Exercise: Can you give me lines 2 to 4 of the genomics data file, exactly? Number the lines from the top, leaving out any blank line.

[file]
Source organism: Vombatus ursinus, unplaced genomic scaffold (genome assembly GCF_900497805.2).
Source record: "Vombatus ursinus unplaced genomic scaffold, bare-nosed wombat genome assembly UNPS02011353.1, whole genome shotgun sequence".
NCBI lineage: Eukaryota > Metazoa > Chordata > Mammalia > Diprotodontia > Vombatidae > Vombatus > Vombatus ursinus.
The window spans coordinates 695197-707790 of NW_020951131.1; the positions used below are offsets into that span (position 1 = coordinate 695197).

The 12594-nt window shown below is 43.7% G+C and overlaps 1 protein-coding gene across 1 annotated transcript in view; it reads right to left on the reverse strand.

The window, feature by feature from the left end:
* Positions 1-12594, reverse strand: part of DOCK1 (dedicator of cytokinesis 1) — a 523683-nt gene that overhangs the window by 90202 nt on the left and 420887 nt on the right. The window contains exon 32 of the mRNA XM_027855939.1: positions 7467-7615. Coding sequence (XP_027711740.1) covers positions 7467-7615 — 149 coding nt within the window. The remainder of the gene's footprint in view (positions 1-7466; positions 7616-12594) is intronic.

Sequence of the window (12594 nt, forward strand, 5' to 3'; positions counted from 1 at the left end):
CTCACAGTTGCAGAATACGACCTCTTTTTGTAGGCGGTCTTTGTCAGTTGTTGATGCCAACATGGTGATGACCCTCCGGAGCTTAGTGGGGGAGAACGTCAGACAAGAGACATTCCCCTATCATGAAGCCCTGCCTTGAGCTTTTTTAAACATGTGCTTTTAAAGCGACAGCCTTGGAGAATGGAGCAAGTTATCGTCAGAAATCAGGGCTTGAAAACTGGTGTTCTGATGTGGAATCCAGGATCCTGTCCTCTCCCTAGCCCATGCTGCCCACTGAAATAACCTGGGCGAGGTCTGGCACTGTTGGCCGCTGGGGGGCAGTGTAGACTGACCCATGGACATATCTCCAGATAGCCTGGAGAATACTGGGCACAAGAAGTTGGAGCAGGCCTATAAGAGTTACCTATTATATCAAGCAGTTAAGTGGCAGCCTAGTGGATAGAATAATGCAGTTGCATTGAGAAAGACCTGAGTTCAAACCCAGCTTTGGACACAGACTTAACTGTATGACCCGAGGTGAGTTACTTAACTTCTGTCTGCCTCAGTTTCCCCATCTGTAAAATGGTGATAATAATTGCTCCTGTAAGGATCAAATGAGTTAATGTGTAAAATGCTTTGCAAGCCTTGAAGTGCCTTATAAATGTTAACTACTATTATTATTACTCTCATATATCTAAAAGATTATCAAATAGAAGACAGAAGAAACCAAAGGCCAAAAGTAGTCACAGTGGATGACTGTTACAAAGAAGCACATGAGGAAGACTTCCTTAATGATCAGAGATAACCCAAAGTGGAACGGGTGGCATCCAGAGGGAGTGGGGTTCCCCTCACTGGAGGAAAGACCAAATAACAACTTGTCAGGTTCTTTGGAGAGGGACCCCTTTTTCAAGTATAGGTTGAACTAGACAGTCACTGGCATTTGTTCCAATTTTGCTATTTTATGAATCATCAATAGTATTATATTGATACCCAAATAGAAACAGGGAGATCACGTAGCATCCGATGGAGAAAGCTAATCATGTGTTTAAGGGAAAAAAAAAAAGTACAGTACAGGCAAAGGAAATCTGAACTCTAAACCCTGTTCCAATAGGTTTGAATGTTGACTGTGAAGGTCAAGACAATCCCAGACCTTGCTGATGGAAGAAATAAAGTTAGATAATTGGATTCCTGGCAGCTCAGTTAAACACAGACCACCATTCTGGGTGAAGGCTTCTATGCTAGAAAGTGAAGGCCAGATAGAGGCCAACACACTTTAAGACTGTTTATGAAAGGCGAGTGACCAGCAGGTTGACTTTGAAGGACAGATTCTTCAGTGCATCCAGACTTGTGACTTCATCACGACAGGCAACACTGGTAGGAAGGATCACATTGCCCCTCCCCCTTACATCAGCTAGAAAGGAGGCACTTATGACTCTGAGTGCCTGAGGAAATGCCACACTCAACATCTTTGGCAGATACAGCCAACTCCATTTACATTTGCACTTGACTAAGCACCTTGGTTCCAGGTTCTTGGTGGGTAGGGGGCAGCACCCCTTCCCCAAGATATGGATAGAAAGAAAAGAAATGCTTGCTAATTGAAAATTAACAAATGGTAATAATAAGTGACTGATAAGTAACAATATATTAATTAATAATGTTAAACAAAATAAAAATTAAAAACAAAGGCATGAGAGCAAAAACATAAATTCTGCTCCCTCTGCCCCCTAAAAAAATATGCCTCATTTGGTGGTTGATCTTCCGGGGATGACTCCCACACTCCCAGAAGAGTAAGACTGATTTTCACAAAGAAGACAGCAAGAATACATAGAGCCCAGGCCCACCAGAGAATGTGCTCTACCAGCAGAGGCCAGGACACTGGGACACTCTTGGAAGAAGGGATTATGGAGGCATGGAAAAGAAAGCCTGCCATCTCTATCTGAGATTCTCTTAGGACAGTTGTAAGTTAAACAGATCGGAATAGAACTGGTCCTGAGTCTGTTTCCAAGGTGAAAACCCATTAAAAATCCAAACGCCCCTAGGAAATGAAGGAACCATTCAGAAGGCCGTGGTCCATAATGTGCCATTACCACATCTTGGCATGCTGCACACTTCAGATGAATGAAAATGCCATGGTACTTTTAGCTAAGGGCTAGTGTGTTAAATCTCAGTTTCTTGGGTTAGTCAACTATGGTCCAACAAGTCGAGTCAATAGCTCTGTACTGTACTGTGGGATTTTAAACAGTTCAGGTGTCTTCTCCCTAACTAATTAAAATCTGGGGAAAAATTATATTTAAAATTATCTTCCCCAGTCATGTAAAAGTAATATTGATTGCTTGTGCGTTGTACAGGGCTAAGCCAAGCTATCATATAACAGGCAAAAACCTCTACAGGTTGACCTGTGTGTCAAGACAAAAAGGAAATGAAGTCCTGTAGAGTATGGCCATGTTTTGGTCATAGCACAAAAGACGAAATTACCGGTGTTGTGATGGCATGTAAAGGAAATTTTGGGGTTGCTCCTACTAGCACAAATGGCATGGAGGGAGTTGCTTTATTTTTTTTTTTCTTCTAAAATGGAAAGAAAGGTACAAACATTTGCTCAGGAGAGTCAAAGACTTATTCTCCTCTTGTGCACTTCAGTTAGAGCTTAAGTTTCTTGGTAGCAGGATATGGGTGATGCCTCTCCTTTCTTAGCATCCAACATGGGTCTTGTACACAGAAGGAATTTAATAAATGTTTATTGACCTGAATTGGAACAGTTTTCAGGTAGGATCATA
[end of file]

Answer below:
Source record: "Vombatus ursinus unplaced genomic scaffold, bare-nosed wombat genome assembly UNPS02011353.1, whole genome shotgun sequence".
NCBI lineage: Eukaryota > Metazoa > Chordata > Mammalia > Diprotodontia > Vombatidae > Vombatus > Vombatus ursinus.
The window spans coordinates 695197-707790 of NW_020951131.1; the positions used below are offsets into that span (position 1 = coordinate 695197).